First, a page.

more and to generate less wastes.
and recycling policies in Japan should be models
for all industrialized countries. The Containers
and Packaging Recycling Act ("the Act") was established in Japan in
1995 to meet the increasing need to reduce the volume of solid waste
and make full use of recyclable resources by means of sorted
collection and to recycle waste containers and wrapping.
Reassessment of the Act
was started in 2004, and the revised ACT effected in 2006:
To promote a
based on 3Rs
To improve cost efficiency
To encourage cooperation of all
interested parties including the government,
municipalities, business enterprises and citizens.
How do the Japanese dump
thrash? Myriads of waste classifications!
When Oklahoma in Japan doubled the number
of garbage categories to 10, it handed a 27-page booklet to brief
its residents on how to sort their trash. Highlights include
detailed instructions on 518 items. Take for example:
Socks? If only one, it is burnable; a pair
goes (only if the socks are not torn) into used cloth, and the left
and right socks match. Neckties to be thrown into used cloth, but
only after they have been washed and dried!
|In Kamikatsu, the
smallest of Japan's four main islands, residents compost
and recycle everything. What cannot be composted has to
be taken to a recycling center where they must sort
their garbage into 34 recycling bins which has recently
been increased to 44! (Pic:
||Japan recently enacted
the first take-back law in the world, requiring retailers and
manufacturers to take back used air conditioners, tv,
washing machines and refrigerators.
there is awareness among every citizen about recycling,
and everyone does his part of waste management
(Pic: Roles of
Parties required by the JCPRC Act in Japan)
Waste management in Canada directly
produces about 3.5% of the nation's total greenhouse-gas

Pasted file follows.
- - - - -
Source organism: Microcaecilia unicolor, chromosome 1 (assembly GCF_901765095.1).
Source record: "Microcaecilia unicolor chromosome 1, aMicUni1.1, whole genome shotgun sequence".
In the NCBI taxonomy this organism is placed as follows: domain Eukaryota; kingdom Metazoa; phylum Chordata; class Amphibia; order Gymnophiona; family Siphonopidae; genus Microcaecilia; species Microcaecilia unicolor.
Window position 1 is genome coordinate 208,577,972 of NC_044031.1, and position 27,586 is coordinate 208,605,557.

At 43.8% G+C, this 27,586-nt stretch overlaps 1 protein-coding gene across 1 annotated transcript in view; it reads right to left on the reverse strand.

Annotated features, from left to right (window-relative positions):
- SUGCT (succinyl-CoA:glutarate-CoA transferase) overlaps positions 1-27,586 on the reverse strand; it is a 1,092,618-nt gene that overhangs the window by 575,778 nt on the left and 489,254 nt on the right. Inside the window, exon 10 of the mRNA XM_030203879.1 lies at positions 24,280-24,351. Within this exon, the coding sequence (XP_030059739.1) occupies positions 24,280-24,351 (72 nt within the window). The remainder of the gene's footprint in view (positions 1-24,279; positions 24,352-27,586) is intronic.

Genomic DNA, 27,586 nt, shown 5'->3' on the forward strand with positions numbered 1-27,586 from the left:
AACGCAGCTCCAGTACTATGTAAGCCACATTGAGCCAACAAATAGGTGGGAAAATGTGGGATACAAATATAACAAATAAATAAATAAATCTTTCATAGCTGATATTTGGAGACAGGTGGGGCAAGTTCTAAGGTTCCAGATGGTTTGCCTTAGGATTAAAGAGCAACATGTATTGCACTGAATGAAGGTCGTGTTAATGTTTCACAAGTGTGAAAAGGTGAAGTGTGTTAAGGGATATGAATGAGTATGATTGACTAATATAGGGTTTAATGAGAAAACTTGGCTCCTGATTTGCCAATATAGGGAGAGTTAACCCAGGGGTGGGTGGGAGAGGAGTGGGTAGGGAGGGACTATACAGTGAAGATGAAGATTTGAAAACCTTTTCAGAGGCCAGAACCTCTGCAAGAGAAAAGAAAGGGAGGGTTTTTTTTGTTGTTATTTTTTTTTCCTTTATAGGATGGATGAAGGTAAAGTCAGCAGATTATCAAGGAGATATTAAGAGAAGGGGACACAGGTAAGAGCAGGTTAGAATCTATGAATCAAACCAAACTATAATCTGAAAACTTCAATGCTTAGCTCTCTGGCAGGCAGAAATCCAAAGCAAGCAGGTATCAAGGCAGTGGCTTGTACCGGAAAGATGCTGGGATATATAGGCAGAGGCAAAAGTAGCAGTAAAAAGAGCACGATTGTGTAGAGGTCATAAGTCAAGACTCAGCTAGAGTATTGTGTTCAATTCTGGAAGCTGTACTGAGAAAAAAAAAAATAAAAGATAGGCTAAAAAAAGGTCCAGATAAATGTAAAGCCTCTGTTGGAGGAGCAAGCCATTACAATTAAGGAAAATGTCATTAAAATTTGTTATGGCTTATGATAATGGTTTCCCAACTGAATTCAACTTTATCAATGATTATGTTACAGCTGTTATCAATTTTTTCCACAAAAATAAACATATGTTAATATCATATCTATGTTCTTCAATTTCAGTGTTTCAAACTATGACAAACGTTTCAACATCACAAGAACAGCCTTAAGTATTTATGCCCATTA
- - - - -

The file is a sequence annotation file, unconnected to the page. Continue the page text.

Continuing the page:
emissions, mainly from landfills. Recycling and composting
divert about 25% of solid waste from disposal, the
other 75% is disposed in landfill sites or burned in
incinerators. Both result in the release of methane and nitrous
oxide which are more potent than carbon dioxide in global warming.
|In the UK, the household and commercial sectors have
relatively low recycling rates in comparison to construction and
demolition waste and sewage sludge. UK targets to increase the
household waste recycling to 33% by 2015.
|10% of paper from household wastes is recycled; to
be contrasted with 50% of recycling from newspapers. To encourage
paper recycling, many councils offer house to house collection. Bins
and recycling depots for used paper collection are set up at various
municipal centers and supermarkets.
|For glass bottle recycling, there are over 20 000 bottle
banks in car parks and supermarkets for collection. Colors are
differentiated into clear, green and brown. Recycling rate is about
30% which is low compared to other European countries. Switzerland
and the Netherlands for example have recycling rates as high as 80%.
|Plastics make up a large amount of waste, since they are
so versatile in usage. Plastic waste can be sorted out preliminarily
at home or collection centers. The UK plastic recycling rate is only
3% compared to 70% in Germany.
|Iron and steel recycling from scrap vehicles and kitchen
wares is about 60%, aluminum can is about 1/3, whereas in the USA and
Australia, the recycle rate is2/3.
Recycling in Japan - the JCPRA Act
Encyclopedia of the Atmospheric Environment - Waste Recycling
IPCC AR4 Report on Mitigation of Climate